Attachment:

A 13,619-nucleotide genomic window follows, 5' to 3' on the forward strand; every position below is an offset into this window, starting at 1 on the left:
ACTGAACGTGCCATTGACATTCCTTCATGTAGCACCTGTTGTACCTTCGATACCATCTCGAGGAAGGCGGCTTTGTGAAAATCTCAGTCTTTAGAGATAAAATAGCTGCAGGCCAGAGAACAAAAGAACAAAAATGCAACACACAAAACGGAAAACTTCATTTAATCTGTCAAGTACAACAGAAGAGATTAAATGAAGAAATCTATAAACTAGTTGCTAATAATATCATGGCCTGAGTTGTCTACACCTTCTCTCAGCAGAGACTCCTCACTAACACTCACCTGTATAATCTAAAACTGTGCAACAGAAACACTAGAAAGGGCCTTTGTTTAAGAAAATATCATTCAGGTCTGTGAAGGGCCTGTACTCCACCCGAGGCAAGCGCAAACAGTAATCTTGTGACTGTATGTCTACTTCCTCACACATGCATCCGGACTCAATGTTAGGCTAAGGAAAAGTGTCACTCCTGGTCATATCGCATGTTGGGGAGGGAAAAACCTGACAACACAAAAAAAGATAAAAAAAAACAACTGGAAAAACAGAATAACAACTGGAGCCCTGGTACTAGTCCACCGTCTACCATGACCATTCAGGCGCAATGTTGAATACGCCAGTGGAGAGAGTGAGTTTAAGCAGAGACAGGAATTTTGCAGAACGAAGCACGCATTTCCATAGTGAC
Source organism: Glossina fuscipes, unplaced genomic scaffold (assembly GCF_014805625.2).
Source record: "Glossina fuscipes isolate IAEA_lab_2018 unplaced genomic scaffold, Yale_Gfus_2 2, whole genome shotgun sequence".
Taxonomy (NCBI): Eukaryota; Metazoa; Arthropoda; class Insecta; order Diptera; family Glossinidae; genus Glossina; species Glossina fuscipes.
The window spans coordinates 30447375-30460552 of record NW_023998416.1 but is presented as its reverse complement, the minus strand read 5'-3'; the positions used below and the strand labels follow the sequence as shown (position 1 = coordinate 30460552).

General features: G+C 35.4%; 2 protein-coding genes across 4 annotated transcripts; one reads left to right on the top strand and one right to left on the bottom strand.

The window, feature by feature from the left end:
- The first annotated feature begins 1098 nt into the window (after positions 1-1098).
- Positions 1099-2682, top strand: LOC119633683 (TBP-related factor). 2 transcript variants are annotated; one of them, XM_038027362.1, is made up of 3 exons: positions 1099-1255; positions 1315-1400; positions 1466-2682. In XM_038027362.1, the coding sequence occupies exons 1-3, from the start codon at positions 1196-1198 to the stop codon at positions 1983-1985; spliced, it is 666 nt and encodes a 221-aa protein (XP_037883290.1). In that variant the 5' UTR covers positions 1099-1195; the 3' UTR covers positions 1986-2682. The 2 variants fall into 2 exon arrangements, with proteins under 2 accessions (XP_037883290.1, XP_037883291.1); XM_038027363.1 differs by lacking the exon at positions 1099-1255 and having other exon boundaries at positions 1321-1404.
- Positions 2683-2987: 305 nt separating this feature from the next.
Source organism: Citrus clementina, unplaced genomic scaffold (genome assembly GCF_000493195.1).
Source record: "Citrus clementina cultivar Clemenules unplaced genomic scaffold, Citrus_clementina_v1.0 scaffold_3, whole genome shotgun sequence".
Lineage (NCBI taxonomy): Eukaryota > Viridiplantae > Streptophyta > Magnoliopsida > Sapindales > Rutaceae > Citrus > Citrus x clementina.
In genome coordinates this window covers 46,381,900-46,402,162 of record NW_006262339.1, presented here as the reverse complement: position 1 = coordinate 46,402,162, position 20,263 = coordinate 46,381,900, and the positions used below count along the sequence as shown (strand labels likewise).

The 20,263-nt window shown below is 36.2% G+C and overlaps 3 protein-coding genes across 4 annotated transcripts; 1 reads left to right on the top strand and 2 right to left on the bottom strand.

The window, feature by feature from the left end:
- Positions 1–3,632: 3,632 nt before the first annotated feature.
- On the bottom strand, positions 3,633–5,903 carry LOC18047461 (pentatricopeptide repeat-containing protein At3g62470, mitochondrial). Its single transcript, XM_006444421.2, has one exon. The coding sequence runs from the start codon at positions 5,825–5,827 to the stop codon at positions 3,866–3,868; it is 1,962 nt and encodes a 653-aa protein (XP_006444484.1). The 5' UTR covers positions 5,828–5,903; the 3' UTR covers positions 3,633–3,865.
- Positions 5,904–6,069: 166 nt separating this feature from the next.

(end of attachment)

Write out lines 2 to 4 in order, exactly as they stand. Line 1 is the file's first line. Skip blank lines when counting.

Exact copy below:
ACTGAACGTGCCATTGACATTCCTTCATGTAGCACCTGTTGTACCTTCGATACCATCTCGAGGAAGGCGGCTTTGTGAAAATCTCAGTCTTTAGAGATAAAATAGCTGCAGGCCAGAGAACAAAAGAACAAAAATGCAACACACAAAACGGAAAACTTCATTTAATCTGTCAAGTACAACAGAAGAGATTAAATGAAGAAATCTATAAACTAGTTGCTAATAATATCATGGCCTGAGTTGTCTACACCTTCTCTCAGCAGAGACTCCTCACTAACACTCACCTGTATAATCTAAAACTGTGCAACAGAAACACTAGAAAGGGCCTTTGTTTAAGAAAATATCATTCAGGTCTGTGAAGGGCCTGTACTCCACCCGAGGCAAGCGCAAACAGTAATCTTGTGACTGTATGTCTACTTCCTCACACATGCATCCGGACTCAATGTTAGGCTAAGGAAAAGTGTCACTCCTGGTCATATCGCATGTTGGGGAGGGAAAAACCTGACAACACAAAAAAAGATAAAAAAAAACAACTGGAAAAACAGAATAACAACTGGAGCCCTGGTACTAGTCCACCGTCTACCATGACCATTCAGGCGCAATGTTGAATACGCCAGTGGAGAGAGTGAGTTTAAGCAGAGACAGGAATTTTGCAGAACGAAGCACGCATTTCCATAGTGAC
Source organism: Glossina fuscipes, unplaced genomic scaffold (assembly GCF_014805625.2).
Source record: "Glossina fuscipes isolate IAEA_lab_2018 unplaced genomic scaffold, Yale_Gfus_2 2, whole genome shotgun sequence".